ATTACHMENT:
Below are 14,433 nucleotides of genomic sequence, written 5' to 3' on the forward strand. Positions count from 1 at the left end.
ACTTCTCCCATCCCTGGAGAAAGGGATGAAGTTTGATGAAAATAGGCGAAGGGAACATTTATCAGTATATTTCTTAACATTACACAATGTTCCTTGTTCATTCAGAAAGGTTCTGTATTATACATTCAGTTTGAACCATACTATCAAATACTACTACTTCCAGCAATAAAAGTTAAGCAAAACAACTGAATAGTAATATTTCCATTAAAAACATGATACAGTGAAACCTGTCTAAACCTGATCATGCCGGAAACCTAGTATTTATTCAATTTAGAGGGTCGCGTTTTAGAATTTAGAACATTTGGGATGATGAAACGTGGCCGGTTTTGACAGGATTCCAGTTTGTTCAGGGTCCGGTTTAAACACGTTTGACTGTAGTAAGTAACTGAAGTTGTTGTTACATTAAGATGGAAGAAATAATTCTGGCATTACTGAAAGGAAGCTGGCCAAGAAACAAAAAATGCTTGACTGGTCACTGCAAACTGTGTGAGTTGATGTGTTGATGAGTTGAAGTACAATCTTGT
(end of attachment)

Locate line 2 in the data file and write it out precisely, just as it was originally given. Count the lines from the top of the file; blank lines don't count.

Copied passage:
ACTTCTCCCATCCCTGGAGAAAGGGATGAAGTTTGATGAAAATAGGCGAAGGGAACATTTATCAGTATATTTCTTAACATTACACAATGTTCCTTGTTCATTCAGAAAGGTTCTGTATTATACATTCAGTTTGAACCATACTATCAAATACTACTACTTCCAGCAATAAAAGTTAAGCAAAACAACTGAATAGTAATATTTCCATTAAAAACATGATACAGTGAAACCTGTCTAAACCTGATCATGCCGGAAACCTAGTATTTATTCAATTTAGAGGGTCGCGTTTTAGAATTTAGAACATTTGGGATGATGAAACGTGGCCGGTTTTGACAGGATTCCAGTTTGTTCAGGGTCCGGTTTAAACACGTTTGACTGTAGTAAGTAACTGAAGTTGTTGTTACATTAAGATGGAAGAAATAATTCTGGCATTACTGAAAGGAAGCTGGCCAAGAAACAAAAAATGCTTGACTGGTCACTGCAAACTGTGTGAGTTGATGTGTTGATGAGTTGAAGTACAATCTTGT